Colombo, Sri Lanka, February 3, 2010—Rachel
Robbins, Vice President and General Counsel for IFC, a member of the World
Bank Group, expressed confidence in Sri Lanka’s sustained growth and IFC’s
commitment to encouraging public and private sector development in the
country. Robbins oversees the provision of legal services at IFC.
Based in Washington D.C., Robbins’ first official visit to Sri Lanka includes
field tours to projects supported by IFC to promote the strategic agenda
of promoting inclusive growth, developing infrastructure and addressing
impacts of climate change.
While in Sri Lanka, Robbins met with the Senior Minister for International
Monetary Cooperation Sarath Amunugama and Governor of the Central Bank
Ajith Nivard Cabraal to discuss IFC’s ability to do more through investment
and advisory interventions to facilitate inclusive growth in post-conflict
“IFC is committed to supporting Sri Lanka’s initiatives to promote inclusive
growth. We believe that the benefits of economic activities and opportunities
should reach local industries and underserved communities who need them
most,” said Robbins following her meetings.
Robbins met with small business owners and industry representatives during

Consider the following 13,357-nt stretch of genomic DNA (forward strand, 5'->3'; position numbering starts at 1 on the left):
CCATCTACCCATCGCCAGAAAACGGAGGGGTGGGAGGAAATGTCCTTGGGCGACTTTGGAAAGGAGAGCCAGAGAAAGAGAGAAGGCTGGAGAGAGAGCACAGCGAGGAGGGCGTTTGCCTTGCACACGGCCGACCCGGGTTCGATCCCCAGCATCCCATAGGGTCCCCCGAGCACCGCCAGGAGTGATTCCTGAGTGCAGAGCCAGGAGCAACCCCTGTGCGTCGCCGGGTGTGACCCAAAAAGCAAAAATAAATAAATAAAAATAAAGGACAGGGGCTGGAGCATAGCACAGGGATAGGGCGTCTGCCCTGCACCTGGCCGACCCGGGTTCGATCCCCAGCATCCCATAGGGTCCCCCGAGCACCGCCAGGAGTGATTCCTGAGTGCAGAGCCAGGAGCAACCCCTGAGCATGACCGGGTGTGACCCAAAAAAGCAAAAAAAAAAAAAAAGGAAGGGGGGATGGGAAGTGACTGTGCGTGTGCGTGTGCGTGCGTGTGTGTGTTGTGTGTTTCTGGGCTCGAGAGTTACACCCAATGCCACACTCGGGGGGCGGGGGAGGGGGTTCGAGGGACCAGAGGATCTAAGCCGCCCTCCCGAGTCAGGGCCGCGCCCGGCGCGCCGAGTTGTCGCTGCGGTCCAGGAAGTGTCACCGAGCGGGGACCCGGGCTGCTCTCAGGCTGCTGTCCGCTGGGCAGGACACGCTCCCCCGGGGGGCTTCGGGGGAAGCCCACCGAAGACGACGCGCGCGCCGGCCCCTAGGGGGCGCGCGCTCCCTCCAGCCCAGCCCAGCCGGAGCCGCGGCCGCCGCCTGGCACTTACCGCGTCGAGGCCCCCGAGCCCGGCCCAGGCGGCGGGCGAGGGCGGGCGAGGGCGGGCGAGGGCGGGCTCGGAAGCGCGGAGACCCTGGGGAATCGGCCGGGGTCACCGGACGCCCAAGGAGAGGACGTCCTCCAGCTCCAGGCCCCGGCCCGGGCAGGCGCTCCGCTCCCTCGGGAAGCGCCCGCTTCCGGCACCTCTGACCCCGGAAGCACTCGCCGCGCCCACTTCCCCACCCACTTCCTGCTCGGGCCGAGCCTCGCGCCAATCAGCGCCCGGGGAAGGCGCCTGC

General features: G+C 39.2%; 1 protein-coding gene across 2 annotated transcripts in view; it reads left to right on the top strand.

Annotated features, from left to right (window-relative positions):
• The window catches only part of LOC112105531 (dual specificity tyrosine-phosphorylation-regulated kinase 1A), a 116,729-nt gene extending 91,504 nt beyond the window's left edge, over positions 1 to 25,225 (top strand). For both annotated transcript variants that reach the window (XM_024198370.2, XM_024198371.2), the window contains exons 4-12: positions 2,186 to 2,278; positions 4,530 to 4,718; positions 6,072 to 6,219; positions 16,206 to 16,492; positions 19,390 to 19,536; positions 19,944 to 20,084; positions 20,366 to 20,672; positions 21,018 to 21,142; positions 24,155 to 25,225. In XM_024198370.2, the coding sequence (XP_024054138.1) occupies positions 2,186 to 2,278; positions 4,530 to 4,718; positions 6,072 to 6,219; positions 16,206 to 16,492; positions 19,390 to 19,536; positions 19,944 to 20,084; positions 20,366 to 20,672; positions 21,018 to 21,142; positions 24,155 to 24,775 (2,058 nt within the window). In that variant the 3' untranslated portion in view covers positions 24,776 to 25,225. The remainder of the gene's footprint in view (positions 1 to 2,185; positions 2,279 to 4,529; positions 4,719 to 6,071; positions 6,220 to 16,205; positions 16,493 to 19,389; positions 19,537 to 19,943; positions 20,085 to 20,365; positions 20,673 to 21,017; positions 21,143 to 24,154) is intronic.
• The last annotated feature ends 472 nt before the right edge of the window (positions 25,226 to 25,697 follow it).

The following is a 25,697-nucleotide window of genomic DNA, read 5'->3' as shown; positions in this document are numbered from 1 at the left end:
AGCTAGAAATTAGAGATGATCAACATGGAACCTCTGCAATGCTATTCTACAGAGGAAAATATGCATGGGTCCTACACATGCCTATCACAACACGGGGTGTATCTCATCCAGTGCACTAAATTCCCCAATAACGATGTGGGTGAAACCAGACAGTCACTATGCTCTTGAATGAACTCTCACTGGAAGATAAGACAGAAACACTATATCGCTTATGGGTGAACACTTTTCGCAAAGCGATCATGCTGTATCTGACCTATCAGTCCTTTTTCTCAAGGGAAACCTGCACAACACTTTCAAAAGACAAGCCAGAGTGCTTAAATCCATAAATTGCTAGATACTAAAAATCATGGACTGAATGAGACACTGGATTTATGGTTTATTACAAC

her field visit to Hikkaduwa and Galle. IFC has been advising local
tourist operators and other entrepreneurs to improve quality of standards
and offer better services to their customers.
“It’s impressive to see the scale at which IFC projects have impacted
many entrepreneurs in southern Sri Lanka. With easier access to finance,
information, and relevant training to improve quality and standards, small
and medium entrepreneurs are able to enhance their income levels and become
sustainable,” said Robbins.
Robbins’ visit reaffirms IFC’s continuing interest in Sri Lanka’s resilient
growth. Since 1998, IFC has been offering its services to Sri Lanka,
both as a financier to develop and implement private sector projects and
as an advisor to strengthen small and medium enterprises.
Sri Lanka is a focus country for IFC’s program in South Asia. IFC’s
$116 million portfolio covers project]s across a range of sectors including
infrastructure, tourism, renewable energy, banking, and health care, in
addition to advisory support to small and medium enterprises. Through
its Advisory Services, IFC promotes sustainable growth among small and
medium enterprises by facilitating access to finance and offering capacity-building
and training opportunities.
To learn more about IFC’s activities in South Asia, visit www.ifc.org/southasia.
IFC, a member of the World Bank Group is the largest development institution
focused on the private sector in developing countries. We create opportunity
for people to escape poverty and improve their lives—by providing financing
to help businesses employ more people and provide essential services, mobilizing
capital from others, and delivering advisory and risk-management services
to ensure sustainable development. In a time of global economic uncertainty,
our new investments climbed to a record $18 billion in fiscal 2010. For
more information, visit www.ifc.org.